One of the first boy bands, the Jackson 5 consisted of brothers from Gary, Indiana: Jackie (born Sigmund), Tito (born Toriano), Jermaine, Marlon, and Michael Jackson. Though their youth and energetic sound made them seem “bubblegum,” the boys played instruments, had vocal talent and practiced choreography. Their father Joe Jackson, a steel worker, saw talent in his sons when he caught them playing with his old guitar. Before settling on the name “Jackson 5,” the band cycled through names, “Ripples & Waves Plus Michael,” and “The Jackson Brothers.”
In 1966, they won a local competition with a cover of the Temptations’ “My Girl.” A year later at Harlem’s Apollo Theater they won again, this time catching the attention of Gladys Knight. With help from Knight, Bobby Taylor, and Diana Ross, Motown signed the group in 1968. In August 1969, they opened for Diana Ross at the L.A. Forum, and a month later their first TV appearance was singing “It’s Your Thing” at the Miss Black American Pageant. They were also featured in the 1969 September issue of Soul Magazine. On October 7, 1969, their first single “I Want You Back” was released and immediately went to number one on Pop and R&B charts. On December 18, 1969, their first album, Diana Ross Presents the Jackson 5, was released as part of a calculated PR attempt to use her reputation to sell the young band.
The Jackson 5 were the first act to have their first four singles (“I Want You Back,” “ABC,” “The Love You Save,” and “I’ll Be There”) reach number one on the Billboard Hot 100. Overall, the group had seventeen Top 40 singles. In 1972, Michael began his solo career but remained with the band until his success with Thriller in 1982.
In 1976, after struggling to maintain their success, the brothers, except for Jermaine, left Motown for Epic Records and added younger brother Randy. Motown legally retained “Jackson 5,” so the brothers renamed themselves “The Jacksons.” They released six albums: The Jacksons (1976); Going Places (1977); Destiny (1978); Triumph (1980); Victory (1983); and 2300 Jackson St. (1989). The final album was the first to include all the Jackson siblings, except LaToya, though it failed to sell and they were dropped from Epic. In 1983, on Motown 25: Yesterday, Today, Forever, the band, including Jermaine, performed, and Michael unveiled the “moonwalk.”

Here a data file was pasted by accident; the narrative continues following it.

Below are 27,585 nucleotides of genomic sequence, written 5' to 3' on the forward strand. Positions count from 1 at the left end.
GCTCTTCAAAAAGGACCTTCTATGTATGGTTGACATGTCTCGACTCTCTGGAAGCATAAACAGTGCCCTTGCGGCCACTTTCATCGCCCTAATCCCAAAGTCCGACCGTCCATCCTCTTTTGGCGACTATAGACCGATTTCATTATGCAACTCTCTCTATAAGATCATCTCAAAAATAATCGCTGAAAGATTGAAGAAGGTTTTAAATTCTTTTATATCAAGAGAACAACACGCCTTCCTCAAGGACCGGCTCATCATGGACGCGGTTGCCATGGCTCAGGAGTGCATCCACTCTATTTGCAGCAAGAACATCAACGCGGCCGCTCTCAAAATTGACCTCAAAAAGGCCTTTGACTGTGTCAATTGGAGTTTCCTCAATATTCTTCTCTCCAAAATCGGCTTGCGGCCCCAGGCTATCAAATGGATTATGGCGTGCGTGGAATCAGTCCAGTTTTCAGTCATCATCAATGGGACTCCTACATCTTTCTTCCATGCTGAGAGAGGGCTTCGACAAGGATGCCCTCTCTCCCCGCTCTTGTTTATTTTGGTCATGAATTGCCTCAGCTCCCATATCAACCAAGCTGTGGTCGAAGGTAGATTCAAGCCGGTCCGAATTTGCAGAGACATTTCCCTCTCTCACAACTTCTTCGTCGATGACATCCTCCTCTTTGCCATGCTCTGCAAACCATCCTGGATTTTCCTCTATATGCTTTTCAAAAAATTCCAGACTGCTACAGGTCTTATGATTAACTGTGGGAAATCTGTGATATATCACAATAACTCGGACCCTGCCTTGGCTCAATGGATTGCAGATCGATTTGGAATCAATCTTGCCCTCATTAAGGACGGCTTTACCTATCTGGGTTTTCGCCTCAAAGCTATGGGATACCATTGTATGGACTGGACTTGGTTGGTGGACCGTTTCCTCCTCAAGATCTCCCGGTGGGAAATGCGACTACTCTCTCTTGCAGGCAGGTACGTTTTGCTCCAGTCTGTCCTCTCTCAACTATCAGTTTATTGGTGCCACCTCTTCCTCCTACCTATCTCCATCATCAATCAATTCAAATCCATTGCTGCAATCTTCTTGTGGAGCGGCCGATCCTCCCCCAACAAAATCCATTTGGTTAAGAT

In 1980, the band received a Hollywood Walk of Fame star; in 1997, they were inducted into the Rock and Roll Hall of Fame and in 1999, into the Vocal Group Hall of Fame. “ABC” and “I Want You Back” were listed on Rock and Roll Hall of Fame’s 2004 “500 Songs that Shaped Rock and Roll,” and the latter was added to the Grammy Hall of Fame.
In 2001, the Jackson 5 gathered at Madison Square Garden in New York City, New York for their 30th anniversary to celebrate solo and group successes. On September 8, 2008, they were honored as BMI icons at the annual Broadcast Music Inc. Urban Awards. Tragically, June 25, 2009, while the brothers were reunited for The Jacksons: A Family Dynasty, which debuted in December, Michael passed away. The surviving Jacksons recorded for the song “This is It,” named after Michael’s cancelled tour, and played in the documentary-concert film released posthumously. The band has never officially broken up, and the brothers, except for Randy, went on The Unity Tour from June 2012 to July 2013.